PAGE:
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SWIFT Crews – Offenders Fighting Colorado Fires

By Mike Rosso

A unique team of firefighters are being trained in Chaffee and Fremont County through a program with the Colorado Correctional Facility.

Dubbed the State Wildland Inmate Fire Team (SWIFT), the program is designed to prepare offenders for placement on Type 2 hand crews to be utilized on wildfires statewide.

Begun in the summer of 2002, the program is operated by Colorado Correction Industries ( CCI), a division of the Colorado Department of Corrections.

SWIFT team
SWIFT crew members fighting the Bear Fire near Trinidad earlier this year. Photo courtesy of CCI.

SWIFT crews are cash-funded and self-sufficient, meaning they must generate their own income by charging for their services to pay for all cost of equipment, supplies, vehicles, etc., as well as a small stipend. The offenders receive up to $6 a day while on fire assignment in addition to the 60 cents per day that all working offenders receive. They also share in other incentives that are awarded based upon their training level and the amount of work completed in any given month, according to Jack Laughlin, Service Manager with CCI.

Taxpayer money is not used to compensate the SWIFT crews. Instead they rely on fees charged to state, local and federal agencies such the U.S. Forest Service and the Bureau of Land Management as well as non-profit organizations who contract with CCI for fire fighting services. In addition to being a Type 2 hand crew for fighting wildfire, the crew is trained to perform forest management projects such as thinning, chipping, contour felling, trail construction and maintenance, and other reclamation or rehabilitation projects.

Offenders who join the crew usually don’t have any previous fire fighting experience but can gain important skills that can be utilized once they have served their terms and are released. To qualify for the SWIFT crews the offenders must be nonviolent offenders and cannot be convicted sex offenders. They must also have a GED or high school diploma, be over 18 and “report-free” for six months, and not have received any disciplinary action. Asked about the number of offenders who went on to work in the field after being released, Laughlin said, “We have received information on over 30 offenders that have done either fire fighting or fuels work.”

When asked about recidivism rates he told us, “Offenders that have participated in this program must waive placement into either parole or community corrections for at least one fire season. Of the successful participants, 90% release after that season and fewer than 25% have returned. This information is not official DOC recidivism information but is strictly my own tracking of participating offenders.”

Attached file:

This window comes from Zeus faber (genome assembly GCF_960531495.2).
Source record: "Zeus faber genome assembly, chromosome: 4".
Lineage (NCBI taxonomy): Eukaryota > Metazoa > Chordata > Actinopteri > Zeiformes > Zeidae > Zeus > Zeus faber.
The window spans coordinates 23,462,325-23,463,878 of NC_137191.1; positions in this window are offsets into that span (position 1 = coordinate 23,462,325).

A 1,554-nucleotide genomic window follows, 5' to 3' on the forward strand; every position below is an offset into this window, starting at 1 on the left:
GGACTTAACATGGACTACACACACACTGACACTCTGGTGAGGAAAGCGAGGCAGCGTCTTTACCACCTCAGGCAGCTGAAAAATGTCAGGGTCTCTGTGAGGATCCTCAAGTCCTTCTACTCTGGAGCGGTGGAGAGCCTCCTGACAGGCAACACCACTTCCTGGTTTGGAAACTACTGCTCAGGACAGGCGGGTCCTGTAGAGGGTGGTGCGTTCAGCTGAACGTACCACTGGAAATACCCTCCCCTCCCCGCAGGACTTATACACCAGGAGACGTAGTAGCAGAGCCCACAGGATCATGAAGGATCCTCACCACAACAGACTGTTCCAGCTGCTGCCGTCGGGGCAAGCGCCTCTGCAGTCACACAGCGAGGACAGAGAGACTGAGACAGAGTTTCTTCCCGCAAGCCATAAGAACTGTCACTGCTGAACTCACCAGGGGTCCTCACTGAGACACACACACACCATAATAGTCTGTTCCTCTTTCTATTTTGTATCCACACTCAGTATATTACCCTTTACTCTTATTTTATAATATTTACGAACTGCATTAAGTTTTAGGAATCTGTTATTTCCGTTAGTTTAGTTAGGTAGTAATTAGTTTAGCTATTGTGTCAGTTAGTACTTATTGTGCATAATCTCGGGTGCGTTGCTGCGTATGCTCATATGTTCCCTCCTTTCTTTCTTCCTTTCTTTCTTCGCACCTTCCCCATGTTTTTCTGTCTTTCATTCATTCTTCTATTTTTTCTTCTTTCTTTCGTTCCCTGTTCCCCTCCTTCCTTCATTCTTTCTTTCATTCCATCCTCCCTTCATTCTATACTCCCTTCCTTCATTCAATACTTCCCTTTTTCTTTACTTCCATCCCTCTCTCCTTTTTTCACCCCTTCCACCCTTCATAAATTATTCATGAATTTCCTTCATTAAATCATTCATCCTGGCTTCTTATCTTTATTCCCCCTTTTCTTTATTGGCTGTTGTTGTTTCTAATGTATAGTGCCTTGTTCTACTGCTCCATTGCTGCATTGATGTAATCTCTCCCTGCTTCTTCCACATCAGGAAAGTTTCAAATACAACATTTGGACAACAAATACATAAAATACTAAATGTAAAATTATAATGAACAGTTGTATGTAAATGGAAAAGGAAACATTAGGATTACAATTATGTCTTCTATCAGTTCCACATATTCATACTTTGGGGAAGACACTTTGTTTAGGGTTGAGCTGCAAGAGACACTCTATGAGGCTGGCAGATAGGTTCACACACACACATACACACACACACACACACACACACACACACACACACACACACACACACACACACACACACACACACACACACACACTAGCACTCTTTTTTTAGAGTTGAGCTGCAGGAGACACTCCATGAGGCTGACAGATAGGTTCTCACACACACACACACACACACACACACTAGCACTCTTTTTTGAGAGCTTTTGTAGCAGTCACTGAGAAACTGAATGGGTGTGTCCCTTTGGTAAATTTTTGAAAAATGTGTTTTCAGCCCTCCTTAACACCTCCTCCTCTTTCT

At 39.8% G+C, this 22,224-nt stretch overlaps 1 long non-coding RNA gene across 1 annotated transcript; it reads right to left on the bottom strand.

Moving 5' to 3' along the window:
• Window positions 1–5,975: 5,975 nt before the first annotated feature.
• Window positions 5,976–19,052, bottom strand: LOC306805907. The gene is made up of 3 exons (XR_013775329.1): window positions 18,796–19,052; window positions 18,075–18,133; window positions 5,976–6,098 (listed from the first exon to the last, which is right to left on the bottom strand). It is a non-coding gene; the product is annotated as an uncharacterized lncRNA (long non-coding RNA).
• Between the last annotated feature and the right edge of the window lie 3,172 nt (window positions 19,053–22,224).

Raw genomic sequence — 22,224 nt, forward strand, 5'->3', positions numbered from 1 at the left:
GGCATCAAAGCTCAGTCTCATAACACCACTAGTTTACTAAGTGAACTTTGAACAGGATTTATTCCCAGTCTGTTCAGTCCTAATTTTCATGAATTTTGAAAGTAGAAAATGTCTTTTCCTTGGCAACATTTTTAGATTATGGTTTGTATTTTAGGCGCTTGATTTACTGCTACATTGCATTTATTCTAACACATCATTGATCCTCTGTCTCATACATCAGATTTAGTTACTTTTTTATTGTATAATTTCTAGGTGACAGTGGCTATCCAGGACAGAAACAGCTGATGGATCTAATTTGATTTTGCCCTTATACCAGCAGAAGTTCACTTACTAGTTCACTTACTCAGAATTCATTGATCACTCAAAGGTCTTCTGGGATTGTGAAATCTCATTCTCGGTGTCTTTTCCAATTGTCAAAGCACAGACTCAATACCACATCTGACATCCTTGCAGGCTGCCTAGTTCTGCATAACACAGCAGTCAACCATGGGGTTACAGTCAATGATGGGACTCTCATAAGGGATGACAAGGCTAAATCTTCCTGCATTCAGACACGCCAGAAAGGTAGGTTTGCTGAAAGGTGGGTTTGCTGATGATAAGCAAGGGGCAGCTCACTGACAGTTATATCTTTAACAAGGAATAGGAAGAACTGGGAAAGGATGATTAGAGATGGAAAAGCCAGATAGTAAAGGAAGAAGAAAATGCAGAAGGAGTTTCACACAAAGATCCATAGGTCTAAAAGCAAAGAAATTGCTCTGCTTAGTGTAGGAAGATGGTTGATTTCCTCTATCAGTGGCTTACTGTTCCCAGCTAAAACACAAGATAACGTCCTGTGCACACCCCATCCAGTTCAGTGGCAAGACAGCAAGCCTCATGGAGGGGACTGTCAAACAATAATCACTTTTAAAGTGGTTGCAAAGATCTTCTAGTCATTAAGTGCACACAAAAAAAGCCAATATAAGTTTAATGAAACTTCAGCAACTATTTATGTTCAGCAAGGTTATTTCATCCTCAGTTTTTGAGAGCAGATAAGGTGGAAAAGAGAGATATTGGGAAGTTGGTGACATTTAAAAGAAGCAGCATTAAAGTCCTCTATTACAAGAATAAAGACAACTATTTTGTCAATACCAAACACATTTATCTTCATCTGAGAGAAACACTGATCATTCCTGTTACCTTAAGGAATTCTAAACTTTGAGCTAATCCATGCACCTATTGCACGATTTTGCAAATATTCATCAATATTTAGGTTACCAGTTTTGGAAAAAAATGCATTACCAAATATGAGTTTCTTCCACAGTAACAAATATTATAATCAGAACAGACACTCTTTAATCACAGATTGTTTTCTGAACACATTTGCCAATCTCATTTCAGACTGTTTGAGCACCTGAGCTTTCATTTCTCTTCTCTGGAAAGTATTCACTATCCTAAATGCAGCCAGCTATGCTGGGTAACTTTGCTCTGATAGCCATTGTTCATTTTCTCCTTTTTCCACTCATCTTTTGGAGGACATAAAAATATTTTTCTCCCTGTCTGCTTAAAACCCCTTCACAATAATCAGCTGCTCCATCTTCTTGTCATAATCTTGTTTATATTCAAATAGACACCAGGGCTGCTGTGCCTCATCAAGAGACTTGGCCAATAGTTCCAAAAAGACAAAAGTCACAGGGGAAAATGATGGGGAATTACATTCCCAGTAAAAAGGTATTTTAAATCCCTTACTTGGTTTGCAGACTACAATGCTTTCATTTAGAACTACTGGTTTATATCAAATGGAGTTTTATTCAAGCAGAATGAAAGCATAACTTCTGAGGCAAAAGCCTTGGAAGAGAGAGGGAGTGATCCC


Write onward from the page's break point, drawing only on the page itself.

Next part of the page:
There are currently three crews created by CCI; Cañon City, which is dispatched through the Pueblo Interagency Dispatch Zone; the Rifle Correctional Center; and the Juniper Valley crew at Buena Vista Correctional Center, who are supervised by Jeff McGinnis who has been with the program in B.V. since it began in 2004. The Juniper Valley crew has assisted with fire fighting efforts, controlled and prescribed burns, and is also utilized for fuels reduction throughout the region. Each crew is made up of about 20-25 members who are supervised by CCI staff who provide both fireline and correctional supervision. The crews are also aided by the Colorado State Forest Service, which acts as a business partner and aids in red-card training, mentoring and supervision of the crews.

In 2010 SWIFT crews were dispatched to 22 separate incidents, including the Mendano, Four Mile, Dakota Ridge, Parkdale Canyon, Blackhawk, Beaver and Paintbrush fires.

So far in 2011, crews have been deployed to the Squaw Pass, Ft. Lyon, Tunner and Bear Fires.

Laughlin says that they’ve had over 600 offenders participate in the program, including this year’s participants, and over 100 additional offenders have participated in their TRAIL program that builds trails and conducts fuel reduction projects.

The SWIFT program is authorized by state statute and was created in response to the Colorado Inmate Disaster Relief legislation, passed in 1998 and amended in 2001. The purpose of the act was to create a “labor pool to respond safely to fight forest fires, help with flood relief, and assist in the prevention of natural or man-made disasters.”


To get an estimate for a forest management project, contact the CCI division manager at 719-269-4539 or email: